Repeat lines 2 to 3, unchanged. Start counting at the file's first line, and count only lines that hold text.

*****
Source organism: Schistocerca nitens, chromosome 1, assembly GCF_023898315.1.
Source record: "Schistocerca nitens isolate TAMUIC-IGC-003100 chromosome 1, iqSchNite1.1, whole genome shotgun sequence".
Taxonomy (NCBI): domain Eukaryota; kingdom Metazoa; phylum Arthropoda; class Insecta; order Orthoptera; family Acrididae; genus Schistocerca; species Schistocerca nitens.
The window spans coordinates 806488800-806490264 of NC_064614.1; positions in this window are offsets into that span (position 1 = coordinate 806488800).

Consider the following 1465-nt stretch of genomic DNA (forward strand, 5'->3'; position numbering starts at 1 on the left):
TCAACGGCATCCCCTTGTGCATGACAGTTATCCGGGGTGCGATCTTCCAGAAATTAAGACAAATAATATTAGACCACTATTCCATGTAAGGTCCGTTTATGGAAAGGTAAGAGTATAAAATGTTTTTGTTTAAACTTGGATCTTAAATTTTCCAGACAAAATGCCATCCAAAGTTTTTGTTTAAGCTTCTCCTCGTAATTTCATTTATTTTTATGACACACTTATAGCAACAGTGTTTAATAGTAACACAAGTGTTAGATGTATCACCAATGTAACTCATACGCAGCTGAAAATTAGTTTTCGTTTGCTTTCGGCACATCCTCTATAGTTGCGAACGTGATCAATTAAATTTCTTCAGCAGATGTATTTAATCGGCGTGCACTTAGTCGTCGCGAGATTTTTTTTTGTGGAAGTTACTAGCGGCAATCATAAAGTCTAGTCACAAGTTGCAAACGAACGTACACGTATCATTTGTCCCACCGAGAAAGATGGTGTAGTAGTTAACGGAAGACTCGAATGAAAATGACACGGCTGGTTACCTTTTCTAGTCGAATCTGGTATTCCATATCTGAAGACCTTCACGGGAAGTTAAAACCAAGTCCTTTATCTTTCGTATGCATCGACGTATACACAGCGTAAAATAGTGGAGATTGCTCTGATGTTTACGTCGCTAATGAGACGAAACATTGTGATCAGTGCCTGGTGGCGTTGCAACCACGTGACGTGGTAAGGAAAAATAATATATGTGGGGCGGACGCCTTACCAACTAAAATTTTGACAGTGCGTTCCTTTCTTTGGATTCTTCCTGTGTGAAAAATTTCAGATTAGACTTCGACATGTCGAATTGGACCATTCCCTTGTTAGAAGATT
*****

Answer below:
Source record: "Schistocerca nitens isolate TAMUIC-IGC-003100 chromosome 1, iqSchNite1.1, whole genome shotgun sequence".
Taxonomy (NCBI): domain Eukaryota; kingdom Metazoa; phylum Arthropoda; class Insecta; order Orthoptera; family Acrididae; genus Schistocerca; species Schistocerca nitens.